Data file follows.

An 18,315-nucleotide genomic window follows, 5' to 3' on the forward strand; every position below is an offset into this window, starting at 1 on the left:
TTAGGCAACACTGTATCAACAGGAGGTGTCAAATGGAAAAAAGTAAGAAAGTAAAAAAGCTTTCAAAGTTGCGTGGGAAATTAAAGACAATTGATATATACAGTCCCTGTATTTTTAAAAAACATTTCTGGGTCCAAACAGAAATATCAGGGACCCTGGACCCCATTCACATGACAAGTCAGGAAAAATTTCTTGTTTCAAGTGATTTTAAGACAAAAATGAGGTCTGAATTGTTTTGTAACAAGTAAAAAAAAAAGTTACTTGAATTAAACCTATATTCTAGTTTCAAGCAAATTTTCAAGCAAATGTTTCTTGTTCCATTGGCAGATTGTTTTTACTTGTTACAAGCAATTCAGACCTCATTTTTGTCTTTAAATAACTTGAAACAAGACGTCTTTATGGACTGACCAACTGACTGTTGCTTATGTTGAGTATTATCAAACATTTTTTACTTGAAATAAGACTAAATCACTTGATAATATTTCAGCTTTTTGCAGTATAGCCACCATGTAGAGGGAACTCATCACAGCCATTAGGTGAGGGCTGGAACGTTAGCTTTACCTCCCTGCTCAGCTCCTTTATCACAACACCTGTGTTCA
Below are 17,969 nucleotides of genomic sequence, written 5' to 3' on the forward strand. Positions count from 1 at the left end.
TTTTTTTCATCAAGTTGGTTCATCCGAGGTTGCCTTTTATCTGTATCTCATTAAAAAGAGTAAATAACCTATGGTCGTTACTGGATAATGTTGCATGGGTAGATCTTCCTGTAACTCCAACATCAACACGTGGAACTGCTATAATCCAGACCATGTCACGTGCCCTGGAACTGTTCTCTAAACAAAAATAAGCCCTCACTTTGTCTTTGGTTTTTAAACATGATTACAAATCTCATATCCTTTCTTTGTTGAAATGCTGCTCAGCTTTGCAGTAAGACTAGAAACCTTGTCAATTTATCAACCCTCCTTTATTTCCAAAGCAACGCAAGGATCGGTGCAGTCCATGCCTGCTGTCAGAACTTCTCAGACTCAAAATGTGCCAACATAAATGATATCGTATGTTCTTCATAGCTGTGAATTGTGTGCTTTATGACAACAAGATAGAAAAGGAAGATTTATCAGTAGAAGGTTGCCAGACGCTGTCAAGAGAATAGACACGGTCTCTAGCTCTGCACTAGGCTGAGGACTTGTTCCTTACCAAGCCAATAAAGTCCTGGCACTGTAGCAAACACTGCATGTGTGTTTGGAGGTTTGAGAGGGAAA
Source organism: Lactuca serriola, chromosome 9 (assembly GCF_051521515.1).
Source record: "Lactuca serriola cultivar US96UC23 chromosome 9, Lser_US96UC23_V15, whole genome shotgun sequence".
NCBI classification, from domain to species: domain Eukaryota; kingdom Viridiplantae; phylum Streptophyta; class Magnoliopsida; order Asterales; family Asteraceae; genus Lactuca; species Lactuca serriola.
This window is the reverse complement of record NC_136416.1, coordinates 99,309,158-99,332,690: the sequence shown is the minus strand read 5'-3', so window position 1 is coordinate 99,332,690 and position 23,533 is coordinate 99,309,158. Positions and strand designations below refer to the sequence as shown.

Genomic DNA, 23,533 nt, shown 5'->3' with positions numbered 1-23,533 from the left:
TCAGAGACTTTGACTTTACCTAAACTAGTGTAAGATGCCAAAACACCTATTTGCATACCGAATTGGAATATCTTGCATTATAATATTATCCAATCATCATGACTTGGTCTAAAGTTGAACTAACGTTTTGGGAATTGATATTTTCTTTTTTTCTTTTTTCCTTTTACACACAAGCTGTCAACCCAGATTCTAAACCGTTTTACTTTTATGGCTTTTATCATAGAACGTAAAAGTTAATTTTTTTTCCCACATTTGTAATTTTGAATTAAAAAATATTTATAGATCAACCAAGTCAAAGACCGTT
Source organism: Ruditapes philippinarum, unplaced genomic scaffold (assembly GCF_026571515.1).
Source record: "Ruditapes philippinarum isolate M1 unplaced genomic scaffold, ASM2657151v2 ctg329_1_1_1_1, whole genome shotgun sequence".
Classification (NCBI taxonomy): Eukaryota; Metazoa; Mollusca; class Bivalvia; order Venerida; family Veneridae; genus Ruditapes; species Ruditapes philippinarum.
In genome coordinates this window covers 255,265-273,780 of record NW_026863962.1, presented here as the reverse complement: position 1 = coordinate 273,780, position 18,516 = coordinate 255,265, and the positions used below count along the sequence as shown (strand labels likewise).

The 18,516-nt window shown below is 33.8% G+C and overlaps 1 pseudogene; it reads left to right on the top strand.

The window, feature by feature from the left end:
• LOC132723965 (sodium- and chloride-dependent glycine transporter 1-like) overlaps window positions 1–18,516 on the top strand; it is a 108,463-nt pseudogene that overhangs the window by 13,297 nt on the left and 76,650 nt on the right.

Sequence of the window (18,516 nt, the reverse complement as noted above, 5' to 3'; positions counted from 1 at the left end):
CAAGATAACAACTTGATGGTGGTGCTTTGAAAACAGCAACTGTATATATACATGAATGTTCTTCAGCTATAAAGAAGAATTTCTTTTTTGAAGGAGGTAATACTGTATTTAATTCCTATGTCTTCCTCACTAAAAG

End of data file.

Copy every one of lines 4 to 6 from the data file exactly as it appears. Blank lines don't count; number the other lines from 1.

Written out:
TTTTTTTCATCAAGTTGGTTCATCCGAGGTTGCCTTTTATCTGTATCTCATTAAAAAGAGTAAATAACCTATGGTCGTTACTGGATAATGTTGCATGGGTAGATCTTCCTGTAACTCCAACATCAACACGTGGAACTGCTATAATCCAGACCATGTCACGTGCCCTGGAACTGTTCTCTAAACAAAAATAAGCCCTCACTTTGTCTTTGGTTTTTAAACATGATTACAAATCTCATATCCTTTCTTTGTTGAAATGCTGCTCAGCTTTGCAGTAAGACTAGAAACCTTGTCAATTTATCAACCCTCCTTTATTTCCAAAGCAACGCAAGGATCGGTGCAGTCCATGCCTGCTGTCAGAACTTCTCAGACTCAAAATGTGCCAACATAAATGATATCGTATGTTCTTCATAGCTGTGAATTGTGTGCTTTATGACAACAAGATAGAAAAGGAAGATTTATCAGTAGAAGGTTGCCAGACGCTGTCAAGAGAATAGACACGGTCTCTAGCTCTGCACTAGGCTGAGGACTTGTTCCTTACCAAGCCAATAAAGTCCTGGCACTGTAGCAAACACTGCATGTGTGTTTGGAGGTTTGAGAGGGAAA
Source organism: Lactuca serriola, chromosome 9 (assembly GCF_051521515.1).
Source record: "Lactuca serriola cultivar US96UC23 chromosome 9, Lser_US96UC23_V15, whole genome shotgun sequence".